Andy died. I received the news over the phone. I had asked accusingly, “Why would you tell me this over the phone?” But as soon as the words left me, I realized how ridiculous they were. What I wanted was some kind of warning before the delivery of such news, something to soften the blow. Better yet, I would have preferred to not receive this news at all.
It sounded like a cruel joke. My face frozen in a grimace, I wanted to laugh at how ridiculous it was. When I opened my mouth to let the laughter escape, there was only silence. And a sudden desire to cry, but I found no tears. My body was failing me in my emotional responses.
The white of my desk seemed whiter and there was a slight ringing in my ears. I repeated the news to my coworker as he walked me to BART, saying it out loud made me want to laugh again. What kind of world was this? I had left the real one and stepped into an alternative universe where death was as palpable as the ground beneath my feet.
I walked home in a daze; my mind was completely blank. I was shaking and putting one foot in front of the other was an exhausting chore. When I opened the door of my apartment, Andy was there waiting for me. I saw his lanky figure leaning against my dining room table, the usual smirk on his face. He didn’t say much, except for an occasional comment on the documentary I was watching. He smiled a lot, he always did. It sent a chill through my body. I didn’t know if I wanted to tell him to sit or leave.
I fell asleep on the couch halfway through the documentary. I woke up feeling all the emotions I couldn’t feel before; my body flooded with pain. Andy sat in my chair, watching me silently, smiling. I called a couple of friends but no one was available. There are a lot of things that I’ve gotten used to doing alone over the years, but mourning was not one of them. And I never imagined that I’d have to mourn alone.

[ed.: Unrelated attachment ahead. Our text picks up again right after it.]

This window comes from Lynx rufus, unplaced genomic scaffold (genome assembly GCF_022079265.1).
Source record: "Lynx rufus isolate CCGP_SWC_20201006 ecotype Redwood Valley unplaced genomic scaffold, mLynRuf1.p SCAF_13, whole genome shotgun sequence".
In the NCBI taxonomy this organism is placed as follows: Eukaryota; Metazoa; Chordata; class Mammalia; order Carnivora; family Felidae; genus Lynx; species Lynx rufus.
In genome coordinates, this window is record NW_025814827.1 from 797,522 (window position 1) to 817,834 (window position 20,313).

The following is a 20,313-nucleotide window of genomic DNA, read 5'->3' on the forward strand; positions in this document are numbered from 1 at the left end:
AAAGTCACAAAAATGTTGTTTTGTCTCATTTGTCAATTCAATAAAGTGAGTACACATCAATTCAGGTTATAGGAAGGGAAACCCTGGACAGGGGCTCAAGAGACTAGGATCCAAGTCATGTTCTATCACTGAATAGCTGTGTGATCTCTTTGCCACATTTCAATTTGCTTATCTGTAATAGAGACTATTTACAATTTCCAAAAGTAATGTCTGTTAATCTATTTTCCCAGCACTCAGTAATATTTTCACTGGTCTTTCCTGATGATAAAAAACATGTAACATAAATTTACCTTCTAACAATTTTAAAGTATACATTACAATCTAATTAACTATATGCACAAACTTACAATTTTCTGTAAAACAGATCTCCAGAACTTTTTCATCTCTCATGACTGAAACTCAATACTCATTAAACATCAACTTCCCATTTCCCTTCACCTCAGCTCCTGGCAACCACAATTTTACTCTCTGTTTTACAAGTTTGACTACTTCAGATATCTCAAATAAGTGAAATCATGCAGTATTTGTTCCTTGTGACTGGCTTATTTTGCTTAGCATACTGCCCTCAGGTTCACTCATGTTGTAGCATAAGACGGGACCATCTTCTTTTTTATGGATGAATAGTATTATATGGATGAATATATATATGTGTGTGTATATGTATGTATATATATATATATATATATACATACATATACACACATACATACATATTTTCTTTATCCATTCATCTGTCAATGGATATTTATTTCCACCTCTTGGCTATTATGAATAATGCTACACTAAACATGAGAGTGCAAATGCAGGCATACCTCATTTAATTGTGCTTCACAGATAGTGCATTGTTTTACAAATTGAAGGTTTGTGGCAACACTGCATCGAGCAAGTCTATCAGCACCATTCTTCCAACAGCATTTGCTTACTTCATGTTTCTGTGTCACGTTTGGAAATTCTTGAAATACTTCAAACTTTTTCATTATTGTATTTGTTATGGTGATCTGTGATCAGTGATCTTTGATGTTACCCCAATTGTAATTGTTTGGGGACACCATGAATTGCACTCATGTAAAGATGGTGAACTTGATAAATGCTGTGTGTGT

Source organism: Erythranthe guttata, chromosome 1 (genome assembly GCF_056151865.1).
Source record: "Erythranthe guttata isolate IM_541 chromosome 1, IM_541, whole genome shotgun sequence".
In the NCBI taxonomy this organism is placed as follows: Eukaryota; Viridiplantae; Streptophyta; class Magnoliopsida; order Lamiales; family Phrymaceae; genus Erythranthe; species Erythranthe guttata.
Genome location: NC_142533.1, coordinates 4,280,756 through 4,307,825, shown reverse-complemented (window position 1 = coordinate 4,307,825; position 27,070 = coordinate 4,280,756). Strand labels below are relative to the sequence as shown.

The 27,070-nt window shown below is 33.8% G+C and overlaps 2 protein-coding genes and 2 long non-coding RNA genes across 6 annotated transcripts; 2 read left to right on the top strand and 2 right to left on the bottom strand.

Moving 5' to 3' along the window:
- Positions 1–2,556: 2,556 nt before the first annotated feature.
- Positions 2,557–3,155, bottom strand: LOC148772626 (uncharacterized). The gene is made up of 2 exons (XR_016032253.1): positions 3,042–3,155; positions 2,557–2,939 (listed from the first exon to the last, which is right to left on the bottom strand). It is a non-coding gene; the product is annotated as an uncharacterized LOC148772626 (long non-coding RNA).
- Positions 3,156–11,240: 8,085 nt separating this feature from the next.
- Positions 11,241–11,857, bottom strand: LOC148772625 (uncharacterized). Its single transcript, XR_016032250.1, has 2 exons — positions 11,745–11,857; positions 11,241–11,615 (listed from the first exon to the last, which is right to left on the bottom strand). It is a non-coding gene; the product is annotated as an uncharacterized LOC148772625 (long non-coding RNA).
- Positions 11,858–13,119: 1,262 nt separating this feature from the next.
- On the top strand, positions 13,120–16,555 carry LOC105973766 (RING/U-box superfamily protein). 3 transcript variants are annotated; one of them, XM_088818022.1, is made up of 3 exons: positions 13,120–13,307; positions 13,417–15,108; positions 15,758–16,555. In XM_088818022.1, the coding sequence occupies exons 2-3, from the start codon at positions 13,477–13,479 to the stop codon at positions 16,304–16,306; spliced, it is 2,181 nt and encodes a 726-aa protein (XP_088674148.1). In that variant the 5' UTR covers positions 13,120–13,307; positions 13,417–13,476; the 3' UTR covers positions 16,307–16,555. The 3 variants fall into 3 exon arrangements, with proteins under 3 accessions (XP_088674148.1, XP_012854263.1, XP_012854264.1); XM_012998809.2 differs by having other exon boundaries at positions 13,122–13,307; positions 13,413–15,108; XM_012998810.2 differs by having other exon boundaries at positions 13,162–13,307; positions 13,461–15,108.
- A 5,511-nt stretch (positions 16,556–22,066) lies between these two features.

My insides were knotted too tightly for me to have a proper dinner, and when I went to bed that night, Andy sat in bed next to me. I hated the loneliness that accompanied that night; it was a dark cloud that engulfed me, isolating me from the rest of the world. I wanted to be held, any kind of physical contact with a real human being would’ve sufficed. I wanted someone with flesh and blood to be there with me in my apartment, not Andy. I didn’t get much sleep that night. In the morning, I felt even more tired than the night before.
I felt greatly inconvenienced by this grief. I did not have the patience or time for it. It debilitated me in facing the most mundane tasks. I watched life pass by me at its usual speed and couldn’t find the energy to keep up with it. How much longer would I feel this way? Even with an ever-growing to-do list, I couldn’t resist the urge to take a nap.
I felt angry at Andy, at his roommate, at myself, at my friend Chris who told me I looked hung over on Sunday, at Elisabeth Kubler-Ross and her five stages of grief theory, how dare she try to streamline this process! “If I Die Young” by The Band Perry was stuck in my head and I found it exceedingly annoying. How much longer is this grief going to last?!
Then I realized, this is and will always be the reality: Andy is dead. For the rest of my life, I’ll be living in a world without Andy. Life will never go back to the way it was. This loss will always stay with me, sneaking up on me at the most unexpected moments. Every time I see our mutual friends, I will be reminded of Andy and his absence. Every New Year’s Eve, I will miss Andy. This is the world I live in now.